Apple adds more swagger with $3 billion Beats acquisition
Apple is buying more flair, swagger and song-picking savvy with its $3 billion acquisition of Beats Electronics, a headphone and music streaming specialist founded by rapper Dr. Dre and Jimmy Iovine, one of the first recording executives to roll with the hip-hop culture.gadgets Updated: May 29, 2014 12:30 IST
Apple is buying more flair, swagger and song-picking savvy with its $3 billion acquisition of Beats Electronics, a headphone and music streaming specialist founded by rapper Dr. Dre and Jimmy Iovine, one of the first recording executives to roll with the hip-hop culture.
Wednesday's announcement came nearly three weeks after deal negotiations were leaked to the media. It's by far the most expensive acquisition in Apple's 38-year history, a price that the company is paying to counter a threat posed to its iTunes store.
The price consists of $2.6 billion in cash and $400 million in Apple stock that will vest over an unspecified time period. The deal is expected to close before October.
With $1.1 billion in revenue last year, Beats is already making money and will boost Apple's earnings once the new fiscal year begins in October, Apple CEO Tim Cook said in an interview.
Iovine, 61, and Dre, 49, were the keys to the deal. They began working with Apple in the early days of its iTunes store and now will become key in Apple's music divisions, though Cook said their roles haven't been determined yet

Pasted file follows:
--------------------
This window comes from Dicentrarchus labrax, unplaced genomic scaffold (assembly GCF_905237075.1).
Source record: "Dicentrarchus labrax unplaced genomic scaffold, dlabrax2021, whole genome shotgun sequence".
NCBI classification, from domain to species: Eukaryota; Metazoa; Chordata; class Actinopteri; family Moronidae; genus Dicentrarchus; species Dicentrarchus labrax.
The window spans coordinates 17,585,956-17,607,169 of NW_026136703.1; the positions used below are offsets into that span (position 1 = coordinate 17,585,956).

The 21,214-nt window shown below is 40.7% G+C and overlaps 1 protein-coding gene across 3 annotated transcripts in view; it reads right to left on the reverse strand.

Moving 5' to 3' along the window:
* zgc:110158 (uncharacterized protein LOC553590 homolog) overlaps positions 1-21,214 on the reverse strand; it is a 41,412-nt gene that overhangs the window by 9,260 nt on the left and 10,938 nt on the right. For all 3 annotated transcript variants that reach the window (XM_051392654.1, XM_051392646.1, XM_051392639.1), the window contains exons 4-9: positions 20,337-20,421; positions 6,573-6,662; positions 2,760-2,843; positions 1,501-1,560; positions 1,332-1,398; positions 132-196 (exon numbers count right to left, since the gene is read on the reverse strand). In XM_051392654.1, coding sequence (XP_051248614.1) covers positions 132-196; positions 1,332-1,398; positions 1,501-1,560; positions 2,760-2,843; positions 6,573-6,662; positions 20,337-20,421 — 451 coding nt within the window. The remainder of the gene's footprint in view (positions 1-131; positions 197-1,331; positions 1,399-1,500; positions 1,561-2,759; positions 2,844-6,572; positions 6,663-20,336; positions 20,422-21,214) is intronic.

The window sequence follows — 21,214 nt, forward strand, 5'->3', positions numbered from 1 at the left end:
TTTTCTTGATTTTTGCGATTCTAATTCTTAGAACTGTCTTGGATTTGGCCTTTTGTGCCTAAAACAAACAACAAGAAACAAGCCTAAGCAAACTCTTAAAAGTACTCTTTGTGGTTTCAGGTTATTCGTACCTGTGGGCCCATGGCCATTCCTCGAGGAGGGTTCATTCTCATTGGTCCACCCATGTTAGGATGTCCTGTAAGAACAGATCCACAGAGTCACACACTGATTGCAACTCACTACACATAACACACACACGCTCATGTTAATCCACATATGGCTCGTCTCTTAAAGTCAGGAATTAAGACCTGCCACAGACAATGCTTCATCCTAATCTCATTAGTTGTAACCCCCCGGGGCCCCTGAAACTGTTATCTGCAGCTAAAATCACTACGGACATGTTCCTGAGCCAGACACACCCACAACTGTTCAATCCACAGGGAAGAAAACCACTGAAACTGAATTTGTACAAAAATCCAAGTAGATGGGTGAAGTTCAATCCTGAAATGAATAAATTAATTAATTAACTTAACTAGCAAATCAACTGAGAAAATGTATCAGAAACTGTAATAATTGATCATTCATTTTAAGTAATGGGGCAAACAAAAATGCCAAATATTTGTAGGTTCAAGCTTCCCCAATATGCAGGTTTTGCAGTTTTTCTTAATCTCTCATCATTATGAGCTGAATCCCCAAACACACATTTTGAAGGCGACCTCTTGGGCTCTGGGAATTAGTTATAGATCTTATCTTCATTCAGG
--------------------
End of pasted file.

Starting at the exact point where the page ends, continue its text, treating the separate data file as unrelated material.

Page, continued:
"We have known these guys forever," Cook said of Iovine and Dre. "We've dated, we've gone steady and now we are getting married. This relationship started a decade ago, so we know there is an incredible cultural fit. These two guys have a very rare set of skills. It's like finding a particular grain of sand on the beach. It's that rare."
Cook indicated Beats' music streaming service was the main selling point in the deal, though the headphone line also is expected to continue growing, too.
Although he regards most technology companies as "culturally inept," Iovine believes Apple will empower Beats to realize its goals of improving the sound of digital music and creating playlists tailored for each subscriber.
"To complete our dream, we needed a company like (Apple)," Iovine said in an interview. "We couldn't finish this on our own."
The growing popularity of music streaming services such as Pandora and Spotify has been reducing sales of songs and albums, a business that iTunes has dominated for the past decade. U.S. sales of downloaded songs slipped 1 percent last year to $2.8 billion while streaming music revenue surged 39 percent to $1.4 billion, according to the Recording Industry Association of America.
Although Apple broke into streaming with the launch of iTunes Radio last September, the service has not been as popular or as lucrative as the company expected, according to two people familiar with the matter. The people were not authorized to speak publicly about the matter and spoke on condition of anonymity.
ITunes Radio has 40 million listeners and will continue as a free service with ads while Beats Music will try to tap into the more than 800 million iTunes accounts to sell more subscriptions to its customized service. Beats Music currently has more than 250,000 subscribers, Cook said. That's well below the more than 10 million paying customers that Spotify's streaming service boasts.